With that said, I totally see your perspective. I have most definitely used these and other similar comparisons to describe it to “normies”.

This really isn’t my department these days but I appreciate a good brainstorming challenge so:

I’ll take a page from Seth Godin’s book Purple Cow which says, roughly, that good products sell themselves, and suggest a use-case which might also attract the “kindness” crowd.

As far as I know, no one else is already doing this, but I’m thinking: instead of scripting an actual Mr. Rodgers commercial use the money to build a staking dapp that stakes the user’s DOT for them on the relay chain but then gives control of claiming the rewards to withdraw or compound to a different wallet.

A use-case for this could be philanthropic or charitable giving to nonprofits and NGO’s.

For example, this would hypothetically allow me, as an economically middle-class person, to consider if I had set aside 50k for retirement and can’t give it away because I need it in 50 years, to instead have the option to buy DOT and then allow that local nonprofit to claim the rewards while allowing my retirement fund to still accrue value as the price of DOT (hopefully) grew.

I can literally already do this but the relative illiquidity of the process is solved with this hypothetical dapp.

Right now one way to do this, if the nonprofit doesn’t already accept crypto, would require me to take my withdrawn rewards, send them to CEX, take the time to withdraw, or wire, the money from CEX to bank account and then once the money is in my bank account use debit, or credit card, to make donation through local-nonprofits web2.0site.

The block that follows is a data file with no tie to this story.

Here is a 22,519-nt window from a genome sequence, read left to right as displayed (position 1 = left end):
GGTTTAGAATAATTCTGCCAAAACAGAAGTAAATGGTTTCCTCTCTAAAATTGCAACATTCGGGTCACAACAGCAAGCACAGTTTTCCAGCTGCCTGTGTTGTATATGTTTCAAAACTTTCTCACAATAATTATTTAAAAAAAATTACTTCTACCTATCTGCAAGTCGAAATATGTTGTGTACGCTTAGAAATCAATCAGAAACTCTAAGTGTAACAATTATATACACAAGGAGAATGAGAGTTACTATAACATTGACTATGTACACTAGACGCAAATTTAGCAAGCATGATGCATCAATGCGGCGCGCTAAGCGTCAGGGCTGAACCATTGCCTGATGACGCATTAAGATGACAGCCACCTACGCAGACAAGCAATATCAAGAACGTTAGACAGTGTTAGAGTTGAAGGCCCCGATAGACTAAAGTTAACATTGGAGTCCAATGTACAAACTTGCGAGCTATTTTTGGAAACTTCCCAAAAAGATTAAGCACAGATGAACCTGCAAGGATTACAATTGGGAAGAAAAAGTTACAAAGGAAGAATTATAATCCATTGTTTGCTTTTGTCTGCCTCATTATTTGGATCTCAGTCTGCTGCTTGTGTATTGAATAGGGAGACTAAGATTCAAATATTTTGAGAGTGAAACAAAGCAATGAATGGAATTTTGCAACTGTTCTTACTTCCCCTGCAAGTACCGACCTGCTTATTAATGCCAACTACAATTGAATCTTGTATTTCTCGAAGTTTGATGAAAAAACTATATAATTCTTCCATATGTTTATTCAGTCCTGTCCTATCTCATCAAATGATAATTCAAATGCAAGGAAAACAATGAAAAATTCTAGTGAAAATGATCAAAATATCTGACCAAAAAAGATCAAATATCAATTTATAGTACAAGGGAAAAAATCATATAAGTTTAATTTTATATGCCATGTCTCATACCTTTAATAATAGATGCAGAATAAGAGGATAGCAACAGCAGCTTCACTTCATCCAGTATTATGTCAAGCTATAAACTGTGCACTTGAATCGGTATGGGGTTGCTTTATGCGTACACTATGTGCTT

It’s a leap to assume that same local nonprofit wants to set up a wallet and embark on crypto adventure but money is always needed in that sector and my guess nonprofit adoption would not be an issue; if my 50k hypothetically and roughly generated 10% in staking rewards for them that’s still be an extra $5,000 a year they wouldn’t otherwise see.

If that project got built, and it gets hyped along with other seasonal giving initiatives in the philanthropic sector, the Crypto Saves Christmas narrative literally just wrote itself.

So not only would the dapp onboard new charitably-minded users who are willing to invest their savings, and also can’t afford to give it away, it would also onboard institutional nonprofits and create cycles of evergreen hype.

(^This^ is an idea that emerged while dialoguing internally on my own upcoming grant application. Generally speaking, it is not even close to my grant idea and, if it really hasn’t been thought up or executed by anyone else, is up for grabs if any developers reading this that wants to run with it. Please consider me sharing this as a feature request to the Polkadot ecosystem at large…)